We have provided clear evidence that galactose-1-phosphate synthesis is essential to the induction of ER stress and, consequently, to UPR activation in these models (Fig. 3). However, the molecular mechanism behind this process is still unknown. One hypothesis is that ER stress is caused by defects in protein glycosylation. Several studies have reported that erroneous protein glycosylation occurs in patients and cell models of classic galactosemia (Dobbie et al., 1990; Ornstein et al., 1992; Charlwood et al., 1998; Lai et al., 2003). Lai and co-workers proposed a mechanism in which galactose-1-phosphate inhibits the enzyme UDP-glucose pyrophosphorylase and decreases the pool of both UDP-glucose and UDP-galactose, thereby interfering with glycosylation reactions (Lai et al., 2003).
Another hypothesis to explain how galactose can cause ER stress in galactosemia would be a defect in inositol metabolism and, consequently, in calcium homeostasis. It is known that galactose-1-phosphate can function as an alternative substrate for inositol monophosphatases (Parthasarathy et al., 1997), and it was proposed that the accumulation of galactose-1-phosphate can cause a decrease in the levels of free inositol as a result of competition (Bhat, 2003; Slepak et al., 2007). This reduction would lead to changes in the phosphatidylinositol levels, interfering with calcium homeostasis in the ER. Slepak and co-workers showed a defect in calcium homeostasis in a human cell line model of classic galactosemia (Slepak et al., 2007).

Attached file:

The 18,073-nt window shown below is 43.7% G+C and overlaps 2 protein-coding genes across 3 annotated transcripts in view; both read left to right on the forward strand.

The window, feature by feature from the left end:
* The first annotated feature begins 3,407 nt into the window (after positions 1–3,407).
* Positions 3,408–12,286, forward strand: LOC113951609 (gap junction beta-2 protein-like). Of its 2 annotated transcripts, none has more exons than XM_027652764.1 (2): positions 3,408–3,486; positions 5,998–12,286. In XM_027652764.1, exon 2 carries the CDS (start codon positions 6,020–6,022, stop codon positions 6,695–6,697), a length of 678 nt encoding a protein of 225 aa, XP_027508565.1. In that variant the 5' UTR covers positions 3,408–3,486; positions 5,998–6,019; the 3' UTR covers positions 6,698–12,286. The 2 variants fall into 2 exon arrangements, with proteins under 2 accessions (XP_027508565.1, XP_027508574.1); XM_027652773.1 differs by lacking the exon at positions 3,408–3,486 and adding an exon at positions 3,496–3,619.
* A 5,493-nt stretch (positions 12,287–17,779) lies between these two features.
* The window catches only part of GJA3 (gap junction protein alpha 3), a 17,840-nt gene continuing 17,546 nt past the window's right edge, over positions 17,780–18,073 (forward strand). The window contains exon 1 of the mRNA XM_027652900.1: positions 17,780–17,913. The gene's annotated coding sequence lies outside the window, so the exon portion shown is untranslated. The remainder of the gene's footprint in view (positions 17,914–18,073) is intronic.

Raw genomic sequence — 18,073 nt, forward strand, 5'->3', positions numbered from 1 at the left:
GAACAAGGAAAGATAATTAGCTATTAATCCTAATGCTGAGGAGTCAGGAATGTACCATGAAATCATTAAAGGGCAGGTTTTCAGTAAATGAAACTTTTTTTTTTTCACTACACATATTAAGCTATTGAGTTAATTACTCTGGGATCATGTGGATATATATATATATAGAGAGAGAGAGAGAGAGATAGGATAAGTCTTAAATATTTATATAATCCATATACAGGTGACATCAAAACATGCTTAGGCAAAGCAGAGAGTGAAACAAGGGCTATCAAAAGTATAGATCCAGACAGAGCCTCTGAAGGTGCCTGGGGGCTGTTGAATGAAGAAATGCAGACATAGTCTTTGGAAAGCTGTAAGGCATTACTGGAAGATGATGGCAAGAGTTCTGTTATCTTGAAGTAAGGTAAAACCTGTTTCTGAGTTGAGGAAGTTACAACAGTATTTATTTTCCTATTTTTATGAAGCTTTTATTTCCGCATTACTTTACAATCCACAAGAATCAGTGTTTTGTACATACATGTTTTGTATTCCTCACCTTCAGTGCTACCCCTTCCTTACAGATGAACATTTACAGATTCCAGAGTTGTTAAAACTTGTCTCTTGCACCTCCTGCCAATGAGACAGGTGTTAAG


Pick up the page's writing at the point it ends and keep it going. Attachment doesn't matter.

Although we cannot rule out a role for the inhibition of inositol monophosphatases in causing the ER stress, the results obtained in this work with lithium indicate that the inhibition of inositol monophosphatases might not be sufficient to cause it. Lithium is also an inhibitor of inositol mono- and polyphosphatases (Hallcher and Sherman, 1980; Gee et al., 1988; Inhorn and Majerus, 1988) and is believed to cause inositol depletion in cells (Berridge et al., 1989), including in yeast (Vaden et al., 2001), by a similar mechanism as proposed for galactose-1-phosphate. However, although lithium could induce the UPR in control yeast strains growing in galactose, it could not induce the UPR in yeast growing in glucose (Fig. 2A,B) or in the gal1Δ mutant growing in galactose (Fig. 3A,B). Inositol supplementation to the medium also did not confer tolerance to galactose in the gal7Δ model (data not shown). Furthermore, the yeast strain that had deletions of both inositol monophosphatase genes, inm1Δinm2Δ, grew normally on YPGal medium (Masuda et al., 2008). These results indicate that the inhibition of inositol monophosphatase is not sufficient to cause ER stress and activate the UPR in yeast.